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Woman, 24, charged with murder, child abuse, leaving accident scene in Strip crash NDN-VIDEO-40192923148.movNDN-VIDEO-40192923148.movDozens Of Pedestrians Mowed Down In Vegas Strip Hit-And-Run (CBS Miami/Inform)NDN-VIDEO-40192923149.movNDN-VIDEO-40192923149.movWitness: I saw some bodies just flying in the air (CNN)1004411555_strip_folo-dec_5.jpg Lakeisha Holloway is shown in a photo from her Facebook page. Holloway is accused of driving her Oldsmobile onto a Strip sidewalk Sunday, killing one and injuring dozens of others. Photo Facebook 1004411555_strip_folo-dec_2.jpg Police investigate the scene of an accident on the Planet Hollywood hotel-casino that left one person dead and 37 injured after a car plowed into a group of pedestrians Sunday, Dec. 20, 2015. Rachel Aston/Las Vegas Review-Journal Follow @rookie__rae 1004411555_strip_folo-dec_6.jpg Lakeisha Holloway is shown in a photo from her Facebook page. Holloway is accused of driving her Oldsmobile onto a Strip sidewalk Sunday, killing one and injuring dozens of others. Photo Facebook 1004411555_strip_folo-dec_3.jpg Police investigate the scene on the Las Vegas Strip outside Paris Las Vegas on Sunday, Dec. 20, 2015, after a car plowed into pedestrians on the sidewalk, killing one person and injuring 37 people, six critically. Rachel Aston/Las Vegas Review-Journal Follow @rookie__rae 1004411555_strip_folo-dec_4.jpg Lakeisha Holloway is shown in a photo from her Facebook page. Holloway is accused of driving her Oldsmobile onto a Strip sidewalk Sunday, killing one and injuring dozens of others. Photo Facebook 1004398647_strip_crash_1_14_0.jpg Police investigate the scene of an accident on the Strip in Las Vegas that left one person dead and 37 injured after a car plowed into a group of pedestrians on Sunday, Dec. 20, 2015. Rachel Aston/Las Vegas Review-Journal Follow @rookie__rae 1004398647_strip_crash_12_7_0.jpg Police investigate the scene of an accident on the Strip in Las Vegas that left one person dead and 37 injured after a car plowed into a group of pedestrians the evening of Sunday, Dec. 20, 2015. Rachel Aston/Las Vegas Review-Journal Follow @rookie__rae 1004411555_strip_folo-dec23.jpg Police investigate the scene on the Las Vegas Strip outside Paris Las Vegas on Sunday, Dec. 20, 2015, after a car plowed into pedestrians on the sidewalk, killing one person and injuring 37 people, six critically. Rachel Aston/Las Vegas Review-Journal Follow @rookie__rae LakeishaHolloway_4.jpg LakeishaHolloway_4.jpg STRIP20FATAL20PHOTOS10.JPG Police investigate the scene of a crash on the Strip in Las Vegas that left one person dead and 37 injured after a car plowed into a group of pedestrians the evening of Sunday, Dec. 20, 2015. Rachel Aston/Las Vegas Review-Journal Follow @rookie__rae STRIP20FATAL20PHOTOS15A.JPG Police investigate the scene of a crash on the Strip in Las Vegas that left one person dead and 37 injured after a car plowed into a group of pedestrians Sunday, Dec. 20, 2015. (Rachel Aston/Las Vegas Review-Journal Follow @rookie__rae) STRIP20FATAL20PHOTOS16.JPG Police investigate the scene of a crash on the Strip in Las Vegas that left one person dead and 37 injured after a car plowed into a group of pedestrians Sunday, Dec. 20, 2015. (Rachel Aston/Las Vegas Review-Journal Follow @rookie__rae) STRIP20FATAL20PHOTOS13.JPG Bystanders watch as police investigate the scene of a crash on the Strip in Las Vegas that left one person dead and 37 injured after a car plowed into a group of pedestrians the evening of Sunday, Dec. 20, 2015. Rachel Aston/Las Vegas Review-Journal Follow @rookie__rae STRIP20FATAL20PHOTOS18.JPG Police investigate the scene of a crash on the Strip in Las Vegas that left one person dead and 37 injured after a car plowed into a group of pedestrians Sunday, Dec. 20, 2015. (Rachel Aston/Las Vegas Review-Journal Follow @rookie__rae) STRIP20FATAL20PHOTOS12.JPG Bystanders watch as police investigate the scene of a crash on the Strip in Las Vegas that left one person dead and 37 injured after a car plowed into a group of pedestrians the evening of Sunday, Dec. 20, 2015. Rachel Aston/Las Vegas Review-Journal Follow @rookie__rae STRIP20FATAL20PHOTOS1720copy.jpg Police investigate the scene of a crash on the Strip in Las Vegas that left one person dead and 37 injured after a car plowed into a group of pedestrians Sunday, Dec. 20, 2015. (Rachel Aston/Las Vegas Review-Journal Follow @rookie__rae) stripfatalone.jpg Police investigate the scene of a crash on the Strip in Las Vegas that left one person dead and 37 injured after a car plowed into a group of pedestrians Sunday, Dec. 20, 2015. (Rachel Aston/Las Vegas Review-Journal Follow @rookie__rae) STRIP20FATAL20PHOTOS03.JPG Metro Capt. Peter Bofelli briefs the media about a crash on the Strip in Las Vegas that left one person dead and 37 injured after a car plowed into a group of pedestrians the evening of Sunday, Dec. 20, 2015. Rachel Aston/Las Vegas Review-Journal Follow @rookie__rae STRIP20FATAL20PHOTOS06.JPG Metro Deputy Chief Brett Zimmerman briefs the media about a crash on the Strip in Las Vegas that left one person dead and 37 injured after a car plowed into a group of pedestrians the evening of Sunday, Dec. 20, 2015. Rachel Aston/Las Vegas Review-Journal Follow @rookie__rae STRIP20FATAL20PHOTOS01.JPG Police investigate the scene of a crash on the Strip in Las Vegas that left one person dead and 37 injured after a car plowed into a group of pedestrians the evening of Sunday, Dec. 20, 2015. Rachel Aston/Las Vegas Review-Journal Follow @rookie__rae STRIP20FATAL20PHOTOS07.JPG Police Lt. Dan McGrath briefs the media about a crash on the Strip in Las Vegas that left one person dead and 37 injured after a car plowed into a group of pedestrians the evening of Sunday, Dec. 20, 2015. Rachel Aston/Las Vegas Review-Journal Follow @rookie__rae imagevideo Related links Car plows into pedestrians near Planet Hollywood, killing one, injuring 37 — VIDEO Arrest report, sheriff provide details of Strip crash that left 1 dead, dozens injured By Kimberly De La Cruz and David Ferrara Las Vegas Review-Journal Lakeisha Holloway’s path to the Strip seems to have passed out of homelessness and back again. And now the woman accused of driving her Oldsmobile onto a busy sidewalk Sunday, killing one and injuring dozens of others, faces a murder charge. On Tuesday, the Clark County district attorney’s office charged Holloway, 24, with one count each of murder with a deadly weapon; child abuse, neglect, or endangerment; and leaving the scene of an accident. Her first court appearance is scheduled for 8 a.m. today, the office said in a Tuesday morning news release. Not long ago, Holloway had seemed to be turning her life around. CNN reported an Oregon nonprofit organization gave Holloway a role model award in 2012. But on surveillance video taken Sunday,a source close to the investigation said, Holloway is seen driving her Oldsmobile along the Strip, creeping along with the flow of traffic, before suddenly accelerating and turning right onto the sidewalk in front of Planet Hollywood Resort. Pedestrians headed south scattered, but many of those walking north never saw Holloway’s car, as they were struck from behind. Holloway drove through the crosswalk in front of Paris Las Vegas and careened into a light pole. Jessica Valenzuela was trapped under the Oldsmobile for at least 200 yards as pedestrians ran alongside, banging on the car and trying to get Holloway to stop, the source said. Valenzuela, 32, of Buckeye, Ariz., died at University Medical Center. The Clark County coroner’s office did not determine the cause and manner of her death Tuesday. A crowdfunding campaign set up for Valenzuela described her as a wife and mother of three and had already raised more than $33,800 as of 4 p.m. Tuesday. Thirty-five people were injured in the crash, three of whom had critical head injuries, Clark County Sheriff Joe Lombardo said. Most of the injured were taken to Sunrise Hospital and Medical Center and UMC. Some of them were college athletes who had come to compete in the Wartburg Desert Duals wrestling tournament held annually in Las Vegas. Two of the teams, Pacific University of Oregon, and Delaware Valley University, pulled out of the competition Monday as four Pacific team members were injured and five Delaware Valley athletes were reported injured. Holloway told police that she remembered a body bouncing off her windshield, breaking it. She told police she was not on drugs or alcohol, according to the arrest report. Blood samples were taken from Holloway, and although she did not demonstrate signs of being under the influence of alcohol when she was arrested, she may have been on stimulants, the report said. Authorities are expecting results of Holloway’s drug test to be returned soon. Holloway’s lawyer, Deputy Public Defender Scott Coffee, said that her status at the jail “speaks to her mental state.” Of the allegations, he said “everybody realizes this is a tragic event,” but declined to comment further. As of Tuesday evening, two people remained in critical condition and three others were listed as serious, UMC spokeswoman Danita Cohen said. Metro officer Michael Rodriguez said Holloway is in medically restricted custody at the Clark County Detention Center, which could mean she is injured, needs medical attention or is suicidal. There is no designated “suicide watch,” Rodriguez said, and if someone in custody showed signs of being suicidal, “we would not disclose that.” Holloway was taken into custody Sunday without incident at the Tuscany, where Lombardo on Monday said she left her daughter in the car and told a valet to call the police because she had hit several people on the Strip. The 3-year-old child, who wasn’t hurt in the crash, was taken from the Tuscany, on the corner of Flamingo Road and Koval Lane, and into state custody at Child Haven, Lombardo said. “Generally speaking, when a child comes into our custody, we make contact with the parent, if available, to determine if there are relatives or ‘fictive kin’ (people who have a relationship with the child) who may be appropriate for the child’s placement,” Clark County spokesman Erik Pappa wrote in an email Tuesday. When asked whether the girl remained in state custody Tuesday, Pappa said he “can’t confirm much of anything.” It is unclear whether she has been placed with family, but Lombardo said officials were working to find her father. Las Vegas police are framing the incident as intentional. Lombardo said police do not know Holloway’s motive. Holloway’s fortunes seemed brighter not long ago, according to CNN. The nonprofit Portland Opportunities Industrial Center gave Holloway its C.A.R.E. Role Model Award in 2012. The center helps at-risk youth with education and career training. In a center video for that year, Holloway said she’d been homeless in high school, put out of the house during her high school freshman year by her mother. Holloway said her grades and attendance suffered, and by the end of that school year, her GPA was 1.41. But she turned things around. “I beat the odds and was the first of my family and my circle to graduate high school,” she said, adding that she graduated with a 3.4 GPA and $17,000 in scholarship money. Holloway said she was also the first in her family to go to college. Later, she landed a job at the U.S. Forest Service. “Boy, did I come a long ways,” Holloway said on the video. “I was a scared little girl who knew that there was more to life outside of crime, drug addiction, lower income, alcoholism, being undereducated — all of which I grew up being familiar with.” Las Vegas police don’t think Sunday’s crash was an act of terrorism, but Lombardo said they can’t rule it out fully until they know more about Holloway. A national background check turned up no prior arrests for her. Investigators determined that Holloway has been in Las Vegas for about a week, living in her car with her daughter. Holloway told police that security guards ran her off everywhere she stopped to get some sleep in her car. She ended up on the Strip, “a place she did not want to be,” and wouldn’t explain why she drove onto the sidewalk, according to the arrest record. In the release announcing the charges, Clark County District Attorney Steve Wolfson expressed sympathy for the victims and their families. “This is a horrendous and inexcusable act that has needlessly and tragically impacted countless lives,” he wrote. “I am confident that, as the investigation unfolds, we will be filing many more charges against Ms. Holloway.” — Contact Kimberly De La Cruz at kdelacruz@reviewjournal.com or 702-383-0381. Find her on Twitter: @KimberlyinLV. Contact reporter David Ferrara at dferrara@reviewjournal.com or 702-380-1039. Find him on Twitter @RandomPoker. Las Vegas Review-Journal writers Ricardo Torres and Matthew Crowley contributed to this report. 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Lakeisha Holloway’s path to the Strip seems to have passed out of homelessness and back again. And now the woman accused of driving her Oldsmobile onto a busy sidewalk Sunday, killing one and injuring dozens of others, faces a murder charge.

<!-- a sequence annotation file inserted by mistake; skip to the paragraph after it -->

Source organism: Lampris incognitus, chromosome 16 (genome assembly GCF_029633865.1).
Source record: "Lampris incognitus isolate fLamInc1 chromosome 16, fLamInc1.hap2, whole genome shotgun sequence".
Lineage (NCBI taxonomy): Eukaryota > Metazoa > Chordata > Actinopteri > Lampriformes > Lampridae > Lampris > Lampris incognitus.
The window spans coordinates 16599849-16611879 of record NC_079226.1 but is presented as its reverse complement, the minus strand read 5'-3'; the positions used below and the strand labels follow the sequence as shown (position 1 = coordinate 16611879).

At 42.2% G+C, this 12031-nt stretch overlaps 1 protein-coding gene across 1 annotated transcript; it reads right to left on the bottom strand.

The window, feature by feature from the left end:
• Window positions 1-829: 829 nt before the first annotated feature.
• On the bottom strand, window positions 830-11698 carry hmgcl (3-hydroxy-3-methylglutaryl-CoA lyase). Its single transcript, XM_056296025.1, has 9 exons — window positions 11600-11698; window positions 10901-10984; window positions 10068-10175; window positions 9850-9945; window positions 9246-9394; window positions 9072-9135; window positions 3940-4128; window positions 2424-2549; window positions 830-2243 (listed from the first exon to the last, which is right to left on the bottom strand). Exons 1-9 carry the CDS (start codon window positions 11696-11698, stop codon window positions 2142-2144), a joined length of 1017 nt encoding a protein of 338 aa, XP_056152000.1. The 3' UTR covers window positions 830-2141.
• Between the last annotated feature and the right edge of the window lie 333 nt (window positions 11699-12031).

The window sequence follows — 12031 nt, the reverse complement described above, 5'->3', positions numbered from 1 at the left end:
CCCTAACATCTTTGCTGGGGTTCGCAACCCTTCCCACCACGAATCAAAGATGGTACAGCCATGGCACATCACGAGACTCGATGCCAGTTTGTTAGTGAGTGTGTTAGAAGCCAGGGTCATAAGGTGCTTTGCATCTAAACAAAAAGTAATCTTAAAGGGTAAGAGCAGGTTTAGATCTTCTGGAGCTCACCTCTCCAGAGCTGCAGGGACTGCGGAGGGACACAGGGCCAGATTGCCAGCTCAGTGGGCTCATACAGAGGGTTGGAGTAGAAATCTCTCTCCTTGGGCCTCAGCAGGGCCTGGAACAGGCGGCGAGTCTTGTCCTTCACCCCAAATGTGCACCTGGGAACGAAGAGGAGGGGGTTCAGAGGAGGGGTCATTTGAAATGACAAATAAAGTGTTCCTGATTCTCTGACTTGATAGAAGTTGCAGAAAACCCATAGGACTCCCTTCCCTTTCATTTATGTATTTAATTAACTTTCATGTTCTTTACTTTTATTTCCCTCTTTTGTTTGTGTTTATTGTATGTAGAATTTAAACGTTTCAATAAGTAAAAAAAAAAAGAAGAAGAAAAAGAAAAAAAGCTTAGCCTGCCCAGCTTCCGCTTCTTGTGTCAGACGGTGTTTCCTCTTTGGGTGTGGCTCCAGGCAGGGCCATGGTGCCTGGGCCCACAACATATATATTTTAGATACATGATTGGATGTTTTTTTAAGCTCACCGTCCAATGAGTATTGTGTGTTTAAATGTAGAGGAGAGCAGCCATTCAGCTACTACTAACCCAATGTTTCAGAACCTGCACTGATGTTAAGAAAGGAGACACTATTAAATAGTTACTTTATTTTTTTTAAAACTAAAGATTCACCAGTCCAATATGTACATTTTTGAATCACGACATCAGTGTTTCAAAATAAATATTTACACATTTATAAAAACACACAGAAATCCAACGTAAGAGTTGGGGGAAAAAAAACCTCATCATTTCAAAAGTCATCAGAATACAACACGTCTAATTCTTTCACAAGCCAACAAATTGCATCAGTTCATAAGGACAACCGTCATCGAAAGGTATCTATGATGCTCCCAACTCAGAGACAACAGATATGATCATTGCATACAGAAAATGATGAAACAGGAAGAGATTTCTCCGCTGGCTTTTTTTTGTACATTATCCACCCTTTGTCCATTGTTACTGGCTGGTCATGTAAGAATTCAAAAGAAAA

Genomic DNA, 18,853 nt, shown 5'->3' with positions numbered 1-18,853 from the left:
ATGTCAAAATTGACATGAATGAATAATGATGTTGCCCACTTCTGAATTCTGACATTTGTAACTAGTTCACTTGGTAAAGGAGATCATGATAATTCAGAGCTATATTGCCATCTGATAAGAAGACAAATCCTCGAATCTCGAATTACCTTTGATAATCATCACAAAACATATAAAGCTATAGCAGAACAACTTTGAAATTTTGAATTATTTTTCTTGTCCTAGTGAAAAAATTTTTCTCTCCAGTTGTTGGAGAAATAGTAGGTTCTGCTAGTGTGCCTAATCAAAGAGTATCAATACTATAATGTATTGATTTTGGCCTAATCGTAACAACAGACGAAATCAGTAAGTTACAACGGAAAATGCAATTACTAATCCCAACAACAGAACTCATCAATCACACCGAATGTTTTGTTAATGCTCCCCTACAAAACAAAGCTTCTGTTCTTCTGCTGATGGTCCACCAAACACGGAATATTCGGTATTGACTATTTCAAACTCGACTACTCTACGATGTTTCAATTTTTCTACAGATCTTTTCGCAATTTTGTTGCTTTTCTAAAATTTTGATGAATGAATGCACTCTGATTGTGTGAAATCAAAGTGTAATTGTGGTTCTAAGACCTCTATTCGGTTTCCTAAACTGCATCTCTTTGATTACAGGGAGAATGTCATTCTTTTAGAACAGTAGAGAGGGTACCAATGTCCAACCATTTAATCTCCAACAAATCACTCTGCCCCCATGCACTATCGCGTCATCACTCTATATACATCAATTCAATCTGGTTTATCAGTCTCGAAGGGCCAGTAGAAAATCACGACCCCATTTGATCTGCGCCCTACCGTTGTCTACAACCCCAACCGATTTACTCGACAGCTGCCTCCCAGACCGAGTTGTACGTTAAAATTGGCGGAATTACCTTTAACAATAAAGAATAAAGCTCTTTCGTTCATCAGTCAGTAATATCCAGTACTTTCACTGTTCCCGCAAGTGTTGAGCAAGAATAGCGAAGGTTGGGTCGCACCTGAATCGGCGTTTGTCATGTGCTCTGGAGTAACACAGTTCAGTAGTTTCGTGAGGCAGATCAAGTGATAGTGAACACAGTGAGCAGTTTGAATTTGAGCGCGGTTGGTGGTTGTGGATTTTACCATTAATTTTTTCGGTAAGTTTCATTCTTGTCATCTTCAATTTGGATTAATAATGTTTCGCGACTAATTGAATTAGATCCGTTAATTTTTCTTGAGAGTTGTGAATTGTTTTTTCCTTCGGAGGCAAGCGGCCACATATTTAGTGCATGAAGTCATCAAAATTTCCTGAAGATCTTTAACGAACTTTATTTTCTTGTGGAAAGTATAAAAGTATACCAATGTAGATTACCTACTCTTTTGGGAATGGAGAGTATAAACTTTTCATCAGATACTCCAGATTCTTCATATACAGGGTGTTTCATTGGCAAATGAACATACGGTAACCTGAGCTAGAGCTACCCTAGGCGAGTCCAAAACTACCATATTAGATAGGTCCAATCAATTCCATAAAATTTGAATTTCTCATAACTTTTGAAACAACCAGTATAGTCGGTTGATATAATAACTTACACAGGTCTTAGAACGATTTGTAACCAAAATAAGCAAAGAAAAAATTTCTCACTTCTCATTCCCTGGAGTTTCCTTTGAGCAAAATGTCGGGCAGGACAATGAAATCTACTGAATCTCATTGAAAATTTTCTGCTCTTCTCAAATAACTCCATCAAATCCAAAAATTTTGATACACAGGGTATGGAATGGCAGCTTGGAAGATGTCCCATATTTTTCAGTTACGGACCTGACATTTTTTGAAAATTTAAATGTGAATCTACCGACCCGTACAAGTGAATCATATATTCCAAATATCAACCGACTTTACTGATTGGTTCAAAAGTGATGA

On Tuesday, the Clark County district attorney’s office charged Holloway, 24, with one count each of murder with a deadly weapon; child abuse, neglect, or endangerment; and leaving the scene of an accident.